Tom Herman wants to play the Aggies. Do you?

Posted by    |    July 19th, 2017 at 4:24 pm

I want to take the pulse on this. Herman said he’d like to play the Aggies at the recent Big 12 media days. The extent to which that is posturing for the media (generally a coach isn’t going to respond “No, I won’t play Team X, I’m actually quite fearful”) or an actual goal is unknown, but Herman seemed pretty sincere. The question is whether he actively pushes for it with a caretaker Athletic Director.

There are more than a few folks who will need to sign off on it to make it happen. But what about the fans?

On the Longhorn side, the fan perspective was resoundingly “hell no” in the wake of A&M’s departure and their administration’s disingenuous misrepresentations about the whats and whys of why they did so back in 2011. Since then, the SEC’s intrusions into Texas – multi-factorial in origin and predictable as they were – also hasn’t made us too thrilled. The 2017 Thinking Texas Football Longhorn preview has a pretty damn good write up on that point, if I don’t mind saying so myself.

Here’s why the Aggies did it: The SEC was a great deal. Full stop.

Everything else – Texas is mean, revenue sharing fictions, the LHN, a cabal of Burnt Orange media and national sympathizers holding A&M down etc – was self-rationalizing nonsense for a fanbase that embraces martyrdom and breathes victimhood like oxygen, at least as it pertains to Texas.

Since then, I think the Don’t Play A&M stance has softened a bit. At least among some Longhorn faithful. In my experience, there’s a bit of disconnect between larger pocket book alumni (more for it) and the regular folks (more against it). But I don’t know. We’re all susceptible to echo chambers and I’d like to hear different voices.

The Aggies are generally for renewing the game. The game has traditionally formed an integral part of their identity and its absence has made some hearts grow fonder. They’ve lost a shared rallying point and cultural touchstone. And some of the disappointments in the wake of the Manziel bubble have made them cast about for a rallying point.

I argued in 2011 that the SEC move was good for the Aggies. Not just in athletics. Not just because the Big 12 is a bad, futureless conference. Because it allowed them to formulate an identity outside of being reflexively anti-Texas. Part of A&M’s normalization and their transformation from parochial military school to respected state university has been cultivating an Aggie identity that has nothing to with us and everything to do with them. This was a continuation of that evolution. It’s healthy for them.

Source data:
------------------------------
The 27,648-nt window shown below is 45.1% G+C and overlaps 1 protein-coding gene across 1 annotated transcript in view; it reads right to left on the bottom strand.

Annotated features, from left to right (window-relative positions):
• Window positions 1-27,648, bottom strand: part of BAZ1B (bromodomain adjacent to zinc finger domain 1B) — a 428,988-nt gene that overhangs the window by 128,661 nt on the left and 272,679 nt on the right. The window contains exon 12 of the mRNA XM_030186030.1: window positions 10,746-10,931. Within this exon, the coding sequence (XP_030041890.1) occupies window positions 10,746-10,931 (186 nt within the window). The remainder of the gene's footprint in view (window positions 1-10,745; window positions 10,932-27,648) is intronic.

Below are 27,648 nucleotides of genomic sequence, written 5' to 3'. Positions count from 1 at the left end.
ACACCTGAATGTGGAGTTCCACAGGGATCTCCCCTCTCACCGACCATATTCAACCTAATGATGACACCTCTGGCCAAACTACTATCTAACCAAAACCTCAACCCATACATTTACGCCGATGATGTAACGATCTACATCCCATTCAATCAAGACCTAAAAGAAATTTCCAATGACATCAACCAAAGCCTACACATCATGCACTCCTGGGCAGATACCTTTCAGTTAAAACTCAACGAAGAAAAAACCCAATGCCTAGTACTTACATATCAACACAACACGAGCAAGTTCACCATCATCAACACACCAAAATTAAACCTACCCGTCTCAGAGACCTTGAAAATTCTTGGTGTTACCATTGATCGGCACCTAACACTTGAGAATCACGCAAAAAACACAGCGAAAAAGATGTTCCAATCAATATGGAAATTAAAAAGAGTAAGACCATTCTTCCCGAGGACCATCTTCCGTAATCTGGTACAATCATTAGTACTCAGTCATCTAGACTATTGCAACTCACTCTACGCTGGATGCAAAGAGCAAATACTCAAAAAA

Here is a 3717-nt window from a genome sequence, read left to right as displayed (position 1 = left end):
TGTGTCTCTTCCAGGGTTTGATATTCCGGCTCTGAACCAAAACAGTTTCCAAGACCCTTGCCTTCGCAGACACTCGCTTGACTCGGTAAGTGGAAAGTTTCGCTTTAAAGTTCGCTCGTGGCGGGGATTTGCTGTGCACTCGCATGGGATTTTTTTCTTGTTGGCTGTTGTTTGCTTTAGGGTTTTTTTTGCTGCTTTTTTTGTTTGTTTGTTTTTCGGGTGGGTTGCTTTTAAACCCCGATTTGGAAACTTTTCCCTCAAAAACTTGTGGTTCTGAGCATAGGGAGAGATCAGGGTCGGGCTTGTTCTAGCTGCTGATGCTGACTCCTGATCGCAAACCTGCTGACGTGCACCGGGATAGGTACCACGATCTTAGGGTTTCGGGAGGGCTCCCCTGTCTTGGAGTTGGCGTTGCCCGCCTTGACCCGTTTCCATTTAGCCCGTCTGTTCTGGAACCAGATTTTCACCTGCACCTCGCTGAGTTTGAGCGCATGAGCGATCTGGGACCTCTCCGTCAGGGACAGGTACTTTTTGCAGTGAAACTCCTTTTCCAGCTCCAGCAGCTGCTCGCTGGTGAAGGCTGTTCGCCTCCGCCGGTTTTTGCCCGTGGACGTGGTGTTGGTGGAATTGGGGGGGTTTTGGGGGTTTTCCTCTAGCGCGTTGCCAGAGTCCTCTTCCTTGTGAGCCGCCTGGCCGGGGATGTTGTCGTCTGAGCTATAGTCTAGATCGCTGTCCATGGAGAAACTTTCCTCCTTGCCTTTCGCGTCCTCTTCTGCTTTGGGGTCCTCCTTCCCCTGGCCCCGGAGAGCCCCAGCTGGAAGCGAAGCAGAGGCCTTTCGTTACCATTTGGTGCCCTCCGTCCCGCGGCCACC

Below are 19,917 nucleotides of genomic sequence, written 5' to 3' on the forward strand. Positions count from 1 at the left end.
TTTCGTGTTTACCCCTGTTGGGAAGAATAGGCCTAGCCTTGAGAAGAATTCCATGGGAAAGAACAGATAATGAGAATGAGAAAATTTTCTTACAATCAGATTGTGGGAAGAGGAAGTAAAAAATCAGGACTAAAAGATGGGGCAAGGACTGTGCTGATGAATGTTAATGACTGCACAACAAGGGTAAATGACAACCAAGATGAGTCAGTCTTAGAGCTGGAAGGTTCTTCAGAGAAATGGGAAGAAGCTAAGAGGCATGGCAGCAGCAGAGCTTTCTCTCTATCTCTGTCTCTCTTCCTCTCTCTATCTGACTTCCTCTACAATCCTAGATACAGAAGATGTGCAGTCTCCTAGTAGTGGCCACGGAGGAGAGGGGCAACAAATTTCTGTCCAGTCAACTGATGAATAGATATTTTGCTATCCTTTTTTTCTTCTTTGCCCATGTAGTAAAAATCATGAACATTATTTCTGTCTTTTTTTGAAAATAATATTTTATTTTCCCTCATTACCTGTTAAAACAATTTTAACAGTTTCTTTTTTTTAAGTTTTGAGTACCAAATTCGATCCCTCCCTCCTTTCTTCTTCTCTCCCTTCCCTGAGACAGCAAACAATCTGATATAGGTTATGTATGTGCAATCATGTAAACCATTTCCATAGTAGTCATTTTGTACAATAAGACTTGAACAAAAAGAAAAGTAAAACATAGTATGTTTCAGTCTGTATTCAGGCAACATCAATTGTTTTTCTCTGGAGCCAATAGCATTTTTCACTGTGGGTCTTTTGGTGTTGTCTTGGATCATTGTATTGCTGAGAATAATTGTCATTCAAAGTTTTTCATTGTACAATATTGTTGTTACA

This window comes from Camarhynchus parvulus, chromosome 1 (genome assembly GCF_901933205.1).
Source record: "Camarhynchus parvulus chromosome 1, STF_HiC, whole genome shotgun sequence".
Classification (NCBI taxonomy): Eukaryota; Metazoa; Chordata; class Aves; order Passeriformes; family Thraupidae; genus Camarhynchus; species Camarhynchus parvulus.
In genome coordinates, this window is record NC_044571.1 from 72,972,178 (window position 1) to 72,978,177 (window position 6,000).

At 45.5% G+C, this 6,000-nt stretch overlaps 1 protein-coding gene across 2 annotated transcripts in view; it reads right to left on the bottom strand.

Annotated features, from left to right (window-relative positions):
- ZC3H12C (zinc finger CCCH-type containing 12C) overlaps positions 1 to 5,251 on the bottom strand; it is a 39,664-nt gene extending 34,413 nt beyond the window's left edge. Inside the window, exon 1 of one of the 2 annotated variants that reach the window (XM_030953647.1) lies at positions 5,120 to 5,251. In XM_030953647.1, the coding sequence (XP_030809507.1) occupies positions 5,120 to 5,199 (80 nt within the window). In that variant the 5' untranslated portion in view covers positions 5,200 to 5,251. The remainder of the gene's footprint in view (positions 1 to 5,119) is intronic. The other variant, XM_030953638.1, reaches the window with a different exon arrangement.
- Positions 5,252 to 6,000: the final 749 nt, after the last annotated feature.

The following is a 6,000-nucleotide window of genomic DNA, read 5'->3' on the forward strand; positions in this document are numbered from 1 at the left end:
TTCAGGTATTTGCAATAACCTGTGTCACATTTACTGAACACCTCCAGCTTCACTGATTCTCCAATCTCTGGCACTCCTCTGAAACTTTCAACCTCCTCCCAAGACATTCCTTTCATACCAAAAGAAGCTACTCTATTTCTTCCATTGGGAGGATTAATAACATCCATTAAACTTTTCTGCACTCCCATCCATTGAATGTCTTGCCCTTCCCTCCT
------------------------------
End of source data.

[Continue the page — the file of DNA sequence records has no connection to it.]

Maybe bringing back the game is harmless good fun.

Or maybe it confirms Texas as a forgiving, complacent patsy that never wields any of the power it claims to hold and will always sell out its fanbase for a dollar and recasts Texas A&M back in their role as sniping, resentful little brother, a part that they should have long outgrown.

Nielsen Gives ESPN a Break – Starts Out-of-Home Ratings Service

Posted by    |    July 19th, 2017 at 2:47 pm

Viewing numbers for live events are about to increase dramatically. 

Starting this fall ESPN, and other sports networks, will get a boost in their bottom line ratings as Nielsen starts counting viewers outside their homes. The Nielsen National Out-of-Home Reporting Service will count TV viewing in such places as restaurants, bars, hotels and gyms.

It couldn’t come at a better time for ESPN as it fights against cord cutting and diminishing advertising dollars. Nielsen will have 77,000 Portable People Meters (PPM) out and about this fall. They are about the size of a pager that picks up an audio encoding from a nearby television. Right now ESPN and Fox are the only networks signed up for the service.

Nielsen has had it in place since last fall, and after Fox signed up in June, they reported some additional numbers from NFL games that could give a glimpse of what is to come.

The Thanksgiving game between the Dallas Cowboys and the Washington Redskins last fall averaged 35.1 million viewers – the most-watched regular season NFL game in 11 years. Now Fox says that number was 48.7 million when you add in out-of-home numbers. ESPN also reports that the 40% increase shown in that one game is consistent with what they saw with their Christmas Day NBA schedule.

The NFL saw TV ratings drop 10% overall last year.

There are of course questions that remain about the effectiveness of the new meters. First, the pagers pick up the audio encoding, so if the TV is turned down – no rating. Also, as you might expect, advertisers will have to be persuaded that people are actually watching the commercials. Ad buyers already believe that the out-of-home watchers have been built into the ad rates they pay for live games.

There is also a delay of about a week in the reporting of these numbers. But if they hold up over time, you can expect to see more Friday night games, traditionally, with Saturday, the least-watched evenings of the week.

The 2006 Rose Bowl BCS championship game remains the gold standard for college football TV ratings. Texas’ win over USC pulled in 35.6 million viewers. If the out-of-home numbers are used, this year’s game will surpass that number.